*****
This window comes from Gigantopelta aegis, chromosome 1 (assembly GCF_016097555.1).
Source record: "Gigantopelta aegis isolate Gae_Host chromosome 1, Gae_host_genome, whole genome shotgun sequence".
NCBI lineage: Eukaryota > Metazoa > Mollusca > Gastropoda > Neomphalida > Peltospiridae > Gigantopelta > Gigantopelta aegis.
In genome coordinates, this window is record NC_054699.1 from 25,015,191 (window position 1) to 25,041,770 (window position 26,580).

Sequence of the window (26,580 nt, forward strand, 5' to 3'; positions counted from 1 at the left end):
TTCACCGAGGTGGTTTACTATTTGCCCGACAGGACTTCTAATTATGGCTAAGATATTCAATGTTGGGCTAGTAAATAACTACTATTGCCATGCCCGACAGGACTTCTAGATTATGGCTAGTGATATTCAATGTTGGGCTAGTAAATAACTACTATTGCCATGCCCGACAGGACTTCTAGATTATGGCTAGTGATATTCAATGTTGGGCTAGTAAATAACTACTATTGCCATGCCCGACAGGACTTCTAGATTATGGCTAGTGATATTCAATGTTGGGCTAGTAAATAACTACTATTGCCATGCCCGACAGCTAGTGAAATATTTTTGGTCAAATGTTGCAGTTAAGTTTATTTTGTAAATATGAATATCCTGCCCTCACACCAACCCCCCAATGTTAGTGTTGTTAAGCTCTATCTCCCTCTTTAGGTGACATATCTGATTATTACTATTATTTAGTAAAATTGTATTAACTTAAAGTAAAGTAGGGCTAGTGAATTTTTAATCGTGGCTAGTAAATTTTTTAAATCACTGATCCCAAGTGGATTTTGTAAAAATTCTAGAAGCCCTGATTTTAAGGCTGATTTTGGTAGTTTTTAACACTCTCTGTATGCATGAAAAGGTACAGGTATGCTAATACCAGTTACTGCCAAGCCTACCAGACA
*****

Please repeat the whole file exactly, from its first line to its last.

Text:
This window comes from Gigantopelta aegis, chromosome 1 (assembly GCF_016097555.1).
Source record: "Gigantopelta aegis isolate Gae_Host chromosome 1, Gae_host_genome, whole genome shotgun sequence".
NCBI lineage: Eukaryota > Metazoa > Mollusca > Gastropoda > Neomphalida > Peltospiridae > Gigantopelta > Gigantopelta aegis.
In genome coordinates, this window is record NC_054699.1 from 25,015,191 (window position 1) to 25,041,770 (window position 26,580).

Sequence of the window (26,580 nt, forward strand, 5' to 3'; positions counted from 1 at the left end):
TTCACCGAGGTGGTTTACTATTTGCCCGACAGGACTTCTAATTATGGCTAAGATATTCAATGTTGGGCTAGTAAATAACTACTATTGCCATGCCCGACAGGACTTCTAGATTATGGCTAGTGATATTCAATGTTGGGCTAGTAAATAACTACTATTGCCATGCCCGACAGGACTTCTAGATTATGGCTAGTGATATTCAATGTTGGGCTAGTAAATAACTACTATTGCCATGCCCGACAGGACTTCTAGATTATGGCTAGTGATATTCAATGTTGGGCTAGTAAATAACTACTATTGCCATGCCCGACAGCTAGTGAAATATTTTTGGTCAAATGTTGCAGTTAAGTTTATTTTGTAAATATGAATATCCTGCCCTCACACCAACCCCCCAATGTTAGTGTTGTTAAGCTCTATCTCCCTCTTTAGGTGACATATCTGATTATTACTATTATTTAGTAAAATTGTATTAACTTAAAGTAAAGTAGGGCTAGTGAATTTTTAATCGTGGCTAGTAAATTTTTTAAATCACTGATCCCAAGTGGATTTTGTAAAAATTCTAGAAGCCCTGATTTTAAGGCTGATTTTGGTAGTTTTTAACACTCTCTGTATGCATGAAAAGGTACAGGTATGCTAATACCAGTTACTGCCAAGCCTACCAGACA